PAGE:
All this week, spiked is publishing articles on the Jewish Question in the twenty-first century. Here, Frank Furedi traces the recent mutations of anti-Semitism.
Throughout Western history, anti-Semitism has had various different meanings and has expressed itself in diverse ways. From 1850 to 1940, it mutated from its essentially religious, largely Christian Judaeo-phobic form into a more modern racial anti-Semitism. What endowed this anti-Semitism of the late nineteenth and early twentieth centuries with its ferocious intensity was the emergence of a virulent Social-Darwinist racialism, combined with the rise of mass politics. For demagogues of different political persuasions, targeting the Jews became a useful way of exploiting the anxieties and insecurities of the European masses. Anti-Semitism helped to consolidate the identity of European elites and provided rabble-rousers with a prime target for popular suspicion and loathing. So, paradoxically, the democratisation of public life provided an opportunity for the politicisation of anti-Semitism.
After the end of the Second World War, however, political ideologies that were explicitly racialist were discredited. Revelations of the horrific scale of human destruction in the Nazi death camps undermined the legitimacy of racial anti-Semitism. Anti-Semitism was forced into the margins of Western society, and anyone who openly expressed this old prejudice faced cultural and sometimes political sanctions. Indeed, the revulsion against the Holocaust in Western societies was so profound that in the four decades from 1945 onwards, Jews enjoyed a trouble-free existence. During these decades, as a consequence of its association with the Holocaust, Judaism came to occupy the moral high ground. The Holocaust became sacralised, turned into a unique symbol of evil. In such circumstances, open anti-Semitism was stigmatised, and those who never forgave the ‘Christ-killers’ and ‘hucksters’ were forced to keep their sentiments to themselves.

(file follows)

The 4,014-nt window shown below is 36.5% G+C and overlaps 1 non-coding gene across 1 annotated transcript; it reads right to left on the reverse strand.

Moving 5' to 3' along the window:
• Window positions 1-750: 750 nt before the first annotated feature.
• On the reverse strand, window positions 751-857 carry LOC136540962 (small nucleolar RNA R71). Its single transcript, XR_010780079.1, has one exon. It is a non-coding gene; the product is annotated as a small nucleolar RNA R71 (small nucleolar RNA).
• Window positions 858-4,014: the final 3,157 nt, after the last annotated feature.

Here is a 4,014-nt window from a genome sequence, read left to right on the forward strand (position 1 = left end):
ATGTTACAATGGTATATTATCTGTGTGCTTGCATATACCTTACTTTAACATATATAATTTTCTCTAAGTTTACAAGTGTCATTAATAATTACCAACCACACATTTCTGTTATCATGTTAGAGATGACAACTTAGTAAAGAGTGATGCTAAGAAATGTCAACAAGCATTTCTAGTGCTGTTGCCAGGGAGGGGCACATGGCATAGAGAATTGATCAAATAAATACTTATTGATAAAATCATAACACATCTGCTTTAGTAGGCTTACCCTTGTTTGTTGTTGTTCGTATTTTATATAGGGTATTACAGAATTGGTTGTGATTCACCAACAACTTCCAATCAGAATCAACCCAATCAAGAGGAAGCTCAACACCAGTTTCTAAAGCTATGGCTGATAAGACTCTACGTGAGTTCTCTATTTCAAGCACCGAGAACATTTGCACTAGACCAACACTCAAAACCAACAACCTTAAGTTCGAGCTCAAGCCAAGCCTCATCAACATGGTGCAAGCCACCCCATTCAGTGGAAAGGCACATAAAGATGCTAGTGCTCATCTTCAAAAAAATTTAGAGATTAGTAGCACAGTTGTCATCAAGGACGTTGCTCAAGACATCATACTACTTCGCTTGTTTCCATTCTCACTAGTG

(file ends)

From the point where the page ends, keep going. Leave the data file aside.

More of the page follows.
The moral rehabilitation of the Jew from 1945 to 1985 represented a kind of cultural atonement for the civilised world’s lapse into barbarism. Millions of Europeans, particularly in the West, felt a genuine sense of remorse for the crimes of the Holocaust and adopted a tolerant and liberal orientation towards Judaism. However, this institutionalisation of anti-anti-Semitism had an essentially elitist and bureaucratic character and it frequently relied upon official propaganda and illiberal laws for its authority. Instead of winning hearts and minds, it promoted administrative solutions to the problem of lingering anti-Semitism.
The feeling of revulsion against the barbarity of the concentration camps still persists today. The continuing impact of the Holocaust is strong enough to ensure that anti-Semitism can rarely be communicated in its traditional racialist form. However, a new, twenty-first-century version of anti-Semitism is being expressed today, through the language of bad faith. As existentialist thinkers remind us, people express bad faith when they feel under pressure to adopt and voice values that actually go against their inclinations. So when people say ‘I am not a racist, but…’ or ‘I don’t hate the Jews but these people are far too powerful’, they are communicating their sentiments through the narrative of bad faith. Bad faith often involves self-deception, self-censoring or cynical dissimulation.